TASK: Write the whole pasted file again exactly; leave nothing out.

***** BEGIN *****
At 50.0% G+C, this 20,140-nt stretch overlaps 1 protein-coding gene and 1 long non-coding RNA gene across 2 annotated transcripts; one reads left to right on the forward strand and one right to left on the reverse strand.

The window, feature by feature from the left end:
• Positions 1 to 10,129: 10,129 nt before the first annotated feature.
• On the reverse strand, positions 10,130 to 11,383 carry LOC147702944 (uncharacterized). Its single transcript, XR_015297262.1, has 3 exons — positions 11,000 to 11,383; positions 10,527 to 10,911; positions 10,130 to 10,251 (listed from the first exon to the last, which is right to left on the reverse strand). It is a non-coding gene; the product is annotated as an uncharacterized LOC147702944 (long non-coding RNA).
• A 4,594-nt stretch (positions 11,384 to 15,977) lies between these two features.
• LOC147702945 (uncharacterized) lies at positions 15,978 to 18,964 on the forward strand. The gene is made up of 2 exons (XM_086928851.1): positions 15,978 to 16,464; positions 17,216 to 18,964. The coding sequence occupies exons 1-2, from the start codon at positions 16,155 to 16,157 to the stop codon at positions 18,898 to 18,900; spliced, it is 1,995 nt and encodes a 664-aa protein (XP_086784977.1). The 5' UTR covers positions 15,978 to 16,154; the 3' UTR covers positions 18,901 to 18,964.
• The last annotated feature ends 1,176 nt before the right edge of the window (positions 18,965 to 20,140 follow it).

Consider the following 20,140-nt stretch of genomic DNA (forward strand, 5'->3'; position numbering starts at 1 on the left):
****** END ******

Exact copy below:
At 50.0% G+C, this 20,140-nt stretch overlaps 1 protein-coding gene and 1 long non-coding RNA gene across 2 annotated transcripts; one reads left to right on the forward strand and one right to left on the reverse strand.

The window, feature by feature from the left end:
• Positions 1 to 10,129: 10,129 nt before the first annotated feature.
• On the reverse strand, positions 10,130 to 11,383 carry LOC147702944 (uncharacterized). Its single transcript, XR_015297262.1, has 3 exons — positions 11,000 to 11,383; positions 10,527 to 10,911; positions 10,130 to 10,251 (listed from the first exon to the last, which is right to left on the reverse strand). It is a non-coding gene; the product is annotated as an uncharacterized LOC147702944 (long non-coding RNA).
• A 4,594-nt stretch (positions 11,384 to 15,977) lies between these two features.
• LOC147702945 (uncharacterized) lies at positions 15,978 to 18,964 on the forward strand. The gene is made up of 2 exons (XM_086928851.1): positions 15,978 to 16,464; positions 17,216 to 18,964. The coding sequence occupies exons 1-2, from the start codon at positions 16,155 to 16,157 to the stop codon at positions 18,898 to 18,900; spliced, it is 1,995 nt and encodes a 664-aa protein (XP_086784977.1). The 5' UTR covers positions 15,978 to 16,154; the 3' UTR covers positions 18,901 to 18,964.
• The last annotated feature ends 1,176 nt before the right edge of the window (positions 18,965 to 20,140 follow it).

Consider the following 20,140-nt stretch of genomic DNA (forward strand, 5'->3'; position numbering starts at 1 on the left):